Paula Hawkins, Margaret Atwood, Neil Gaiman and Robert Webb are among the authors donating thousands of books to Oxfam in a bid to boost sales in the charity's shops and raise money for its work.
Author Eric Ngalle Charles is launching the campaign #BooksChangeLives today (30th May) at the Hay Festival. Festival goers, authors and members of the public are invited to share the book that "changed their lives" on social media using the #BooksChangeLives hashtag, and donate any unwanted books to their local Oxfam shop.
To coincide with the launch, authors have been revealing the works which have impacted on them. Dolly Alderton, author of Everything I Know About Love (Fig Tree), picked The Girl's Guide to Hunting and Fishing by Melissa Banks (Penguin). "It taught me so much about men and women – about love and relationship dynamics and the myths we're fed about romance," she said.
Hawkins, who wrote the blockbuster The Girl on the Train (Transworld), chose The Handmaid’s Tale by Margaret Atwood (Vintage). "It was one of my A Level set texts and to my 18-year-old self, it was a revelation. The first overtly feminist novel I’d ever read…. The TV show is great, but as ever, the book is better," she said.
Meanwhile, Tracy Chevalier, best known for Girl with a Pearl Earring (The Borough Press) opted for Restoration by Rose Tremain (Vintage), Nick Hornby selected Anne Tyler’s Dinner at The Homesick Restaurant (Vintage) and Philippa Gregory chose Virginia Woolf’s A Room of One’s Own (Penguin Modern Classics).
Also taking part in the campaign and donating thousands of books to Oxfam shops are Penguin Random House, HarperCollins, Hachette UK, Faber and Faber, Bloomsbury, Pavilion, Pan Macmillan and Profile Books, and authors Ruth Jones, Germaine Greer, Greg James Kate Garraway, Marcel Somerville, Jensen Button, Father of Daughters and Scummy Mummies.
Andrew Horton, Oxfam trading director, said the charity was "so grateful" for the "overwhelming show of support by so many talented and generous people in the book world".
"We estimate that the thousands of books donated to Oxfam by our friends in the publishing industry could raise over £25,000 from sales in Oxfam shops", said Horton. "The authors have also donated thousands of books personally. Book donations are vitally important to Oxfam, because they raise millions of pounds for our work helping the world's poorest people escape the daily grind of living with dirty water and hunger. These valuable book donations and the sales they generate, really will change the lives of people who desperately need help for good."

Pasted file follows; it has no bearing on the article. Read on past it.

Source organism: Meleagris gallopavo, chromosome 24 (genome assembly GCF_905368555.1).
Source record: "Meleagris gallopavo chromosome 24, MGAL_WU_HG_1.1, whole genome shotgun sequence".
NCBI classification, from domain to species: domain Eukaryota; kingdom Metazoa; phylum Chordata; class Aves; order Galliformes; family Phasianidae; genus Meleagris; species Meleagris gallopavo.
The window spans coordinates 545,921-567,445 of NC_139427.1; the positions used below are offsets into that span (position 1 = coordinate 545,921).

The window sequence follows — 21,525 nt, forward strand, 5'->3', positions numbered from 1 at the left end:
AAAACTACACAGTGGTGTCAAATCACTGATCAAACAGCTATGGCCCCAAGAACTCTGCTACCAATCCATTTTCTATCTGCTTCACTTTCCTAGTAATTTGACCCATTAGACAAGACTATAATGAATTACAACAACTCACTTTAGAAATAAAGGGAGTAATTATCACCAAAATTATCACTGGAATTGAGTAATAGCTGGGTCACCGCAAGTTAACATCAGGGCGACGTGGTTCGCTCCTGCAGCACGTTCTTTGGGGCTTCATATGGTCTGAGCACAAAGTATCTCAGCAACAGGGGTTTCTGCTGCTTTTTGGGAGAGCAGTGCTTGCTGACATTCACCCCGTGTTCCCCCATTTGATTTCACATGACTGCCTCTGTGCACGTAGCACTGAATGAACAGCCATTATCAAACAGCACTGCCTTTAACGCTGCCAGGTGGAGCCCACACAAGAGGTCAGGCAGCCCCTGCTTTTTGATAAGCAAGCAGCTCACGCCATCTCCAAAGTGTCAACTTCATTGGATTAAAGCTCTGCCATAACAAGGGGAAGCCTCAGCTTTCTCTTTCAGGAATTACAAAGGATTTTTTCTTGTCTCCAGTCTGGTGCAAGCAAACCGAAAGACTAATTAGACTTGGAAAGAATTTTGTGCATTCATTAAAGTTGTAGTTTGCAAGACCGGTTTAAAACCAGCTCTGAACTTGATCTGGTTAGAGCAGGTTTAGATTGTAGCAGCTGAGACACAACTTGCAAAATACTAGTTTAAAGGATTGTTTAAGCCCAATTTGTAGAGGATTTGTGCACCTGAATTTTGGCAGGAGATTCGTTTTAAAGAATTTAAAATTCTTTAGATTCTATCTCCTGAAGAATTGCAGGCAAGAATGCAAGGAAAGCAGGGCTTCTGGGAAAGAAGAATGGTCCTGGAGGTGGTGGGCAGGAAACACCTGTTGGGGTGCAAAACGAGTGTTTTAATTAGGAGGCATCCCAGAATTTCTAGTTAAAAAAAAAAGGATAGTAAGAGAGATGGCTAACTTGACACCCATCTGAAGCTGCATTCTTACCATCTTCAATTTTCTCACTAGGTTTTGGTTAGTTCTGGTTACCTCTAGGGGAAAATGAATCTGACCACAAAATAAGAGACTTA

The money raised from the book sales contributes to charity work projects including clean water, food and shelter for people living in refugee camps, sending girls to school, fights for women to be paid a fair wage in decent working conditions and helping men and women farmers acquire the skills and materials they need to feed their families and work their way out of poverty.
Andrew Franklin, founder and managing director of Profile Books, said: "Oxfam has many friends in the book world, who support Oxfam's essential work in some of the most difficult environments on earth. It is a noble organisation delivering life-saving aid like clean water to the world's most profoundly disadvantaged people. That's why Profile Books, along with other publishers, has donated thousands of books to Oxfam to sell in its shops and raise much needed cash. I'm glad we can demonstrate our support for Oxfam in such a practical way. And we will continue to do so as long as the need is there."
Waterstones has also been a long-time partner of the charity and recently pledged to continue its support following the Oxfam sex scandal which came to light earlier this year, involving accusations of misconduct concerning some members of the charity's Haiti staff following the country's earthquake in 2011.
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